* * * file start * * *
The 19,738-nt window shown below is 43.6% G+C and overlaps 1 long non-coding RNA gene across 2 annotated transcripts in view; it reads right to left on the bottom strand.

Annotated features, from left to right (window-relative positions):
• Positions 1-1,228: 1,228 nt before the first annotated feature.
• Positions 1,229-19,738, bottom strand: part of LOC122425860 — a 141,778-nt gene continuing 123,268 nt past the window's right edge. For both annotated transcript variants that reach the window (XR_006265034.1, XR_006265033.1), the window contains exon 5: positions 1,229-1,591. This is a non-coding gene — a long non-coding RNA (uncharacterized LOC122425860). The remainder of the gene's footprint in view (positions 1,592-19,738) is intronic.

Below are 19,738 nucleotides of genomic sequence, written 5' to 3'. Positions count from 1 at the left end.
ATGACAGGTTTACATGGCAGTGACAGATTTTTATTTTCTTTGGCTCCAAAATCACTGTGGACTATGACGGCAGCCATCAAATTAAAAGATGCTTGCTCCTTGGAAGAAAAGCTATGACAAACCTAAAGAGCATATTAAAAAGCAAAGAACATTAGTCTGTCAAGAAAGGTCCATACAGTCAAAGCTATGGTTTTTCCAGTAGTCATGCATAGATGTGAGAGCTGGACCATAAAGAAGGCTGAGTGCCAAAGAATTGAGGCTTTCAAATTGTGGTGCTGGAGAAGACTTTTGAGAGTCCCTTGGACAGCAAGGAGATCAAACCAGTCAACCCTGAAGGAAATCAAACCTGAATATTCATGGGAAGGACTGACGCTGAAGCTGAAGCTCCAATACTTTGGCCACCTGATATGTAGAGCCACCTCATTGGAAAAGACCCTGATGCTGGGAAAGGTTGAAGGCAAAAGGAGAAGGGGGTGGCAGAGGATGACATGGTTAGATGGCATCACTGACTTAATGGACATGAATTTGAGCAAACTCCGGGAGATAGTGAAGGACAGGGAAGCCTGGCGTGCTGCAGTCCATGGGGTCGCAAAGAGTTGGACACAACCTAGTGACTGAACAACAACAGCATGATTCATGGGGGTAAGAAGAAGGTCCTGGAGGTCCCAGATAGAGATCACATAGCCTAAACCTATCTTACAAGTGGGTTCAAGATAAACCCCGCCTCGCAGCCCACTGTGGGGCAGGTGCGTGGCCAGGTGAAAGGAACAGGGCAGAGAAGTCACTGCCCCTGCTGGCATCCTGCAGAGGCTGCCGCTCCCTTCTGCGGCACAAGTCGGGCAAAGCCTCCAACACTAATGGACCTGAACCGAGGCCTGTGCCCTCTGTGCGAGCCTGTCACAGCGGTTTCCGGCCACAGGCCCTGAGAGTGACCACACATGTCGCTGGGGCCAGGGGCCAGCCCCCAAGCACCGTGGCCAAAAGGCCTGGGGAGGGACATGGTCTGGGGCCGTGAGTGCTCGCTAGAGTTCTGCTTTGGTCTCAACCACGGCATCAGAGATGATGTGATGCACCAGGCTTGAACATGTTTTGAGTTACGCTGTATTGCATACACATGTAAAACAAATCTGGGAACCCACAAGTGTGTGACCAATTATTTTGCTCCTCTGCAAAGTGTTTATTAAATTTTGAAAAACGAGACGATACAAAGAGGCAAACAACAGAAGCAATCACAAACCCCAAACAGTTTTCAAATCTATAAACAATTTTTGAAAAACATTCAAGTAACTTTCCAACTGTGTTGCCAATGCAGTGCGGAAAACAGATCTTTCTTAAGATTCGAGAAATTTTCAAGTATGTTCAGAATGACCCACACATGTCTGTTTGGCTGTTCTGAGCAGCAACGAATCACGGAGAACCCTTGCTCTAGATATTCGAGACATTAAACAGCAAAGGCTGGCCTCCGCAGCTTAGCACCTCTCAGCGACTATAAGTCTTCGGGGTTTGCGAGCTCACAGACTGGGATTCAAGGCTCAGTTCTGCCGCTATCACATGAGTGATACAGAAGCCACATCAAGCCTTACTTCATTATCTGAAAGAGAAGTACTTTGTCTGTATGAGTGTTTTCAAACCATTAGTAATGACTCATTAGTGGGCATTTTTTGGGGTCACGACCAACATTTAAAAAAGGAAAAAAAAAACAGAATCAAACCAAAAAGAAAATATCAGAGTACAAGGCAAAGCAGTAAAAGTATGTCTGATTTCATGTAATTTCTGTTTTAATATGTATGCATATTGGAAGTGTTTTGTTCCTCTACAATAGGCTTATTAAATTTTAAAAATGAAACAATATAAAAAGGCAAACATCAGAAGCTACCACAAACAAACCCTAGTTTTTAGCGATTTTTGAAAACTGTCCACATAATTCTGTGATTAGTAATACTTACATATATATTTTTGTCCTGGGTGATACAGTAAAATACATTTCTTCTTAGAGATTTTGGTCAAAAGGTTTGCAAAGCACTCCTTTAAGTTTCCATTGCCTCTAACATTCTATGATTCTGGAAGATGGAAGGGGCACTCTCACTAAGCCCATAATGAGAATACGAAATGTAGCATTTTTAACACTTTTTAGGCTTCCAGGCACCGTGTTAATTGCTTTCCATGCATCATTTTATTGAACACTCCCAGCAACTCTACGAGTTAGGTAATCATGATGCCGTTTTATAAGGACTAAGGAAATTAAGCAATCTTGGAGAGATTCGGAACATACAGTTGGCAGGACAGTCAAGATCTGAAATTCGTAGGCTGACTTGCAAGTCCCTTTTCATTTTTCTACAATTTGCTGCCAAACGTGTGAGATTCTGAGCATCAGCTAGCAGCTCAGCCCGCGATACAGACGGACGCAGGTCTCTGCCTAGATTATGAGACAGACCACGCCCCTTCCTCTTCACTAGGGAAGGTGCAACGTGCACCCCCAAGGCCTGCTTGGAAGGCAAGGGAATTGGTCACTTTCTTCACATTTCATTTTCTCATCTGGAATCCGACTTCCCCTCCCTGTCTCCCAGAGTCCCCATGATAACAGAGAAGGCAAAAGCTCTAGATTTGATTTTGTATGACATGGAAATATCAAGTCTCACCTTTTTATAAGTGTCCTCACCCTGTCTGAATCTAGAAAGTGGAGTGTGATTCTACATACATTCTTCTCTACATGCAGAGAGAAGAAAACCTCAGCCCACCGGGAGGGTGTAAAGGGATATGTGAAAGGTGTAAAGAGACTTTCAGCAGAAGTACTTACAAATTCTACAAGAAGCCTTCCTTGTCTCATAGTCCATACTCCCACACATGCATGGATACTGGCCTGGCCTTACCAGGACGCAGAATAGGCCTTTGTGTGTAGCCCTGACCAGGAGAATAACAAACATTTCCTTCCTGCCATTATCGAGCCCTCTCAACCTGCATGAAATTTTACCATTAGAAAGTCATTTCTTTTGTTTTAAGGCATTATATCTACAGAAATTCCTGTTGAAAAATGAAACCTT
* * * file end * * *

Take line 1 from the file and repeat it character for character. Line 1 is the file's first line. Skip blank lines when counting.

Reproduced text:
The 19,738-nt window shown below is 43.6% G+C and overlaps 1 long non-coding RNA gene across 2 annotated transcripts in view; it reads right to left on the bottom strand.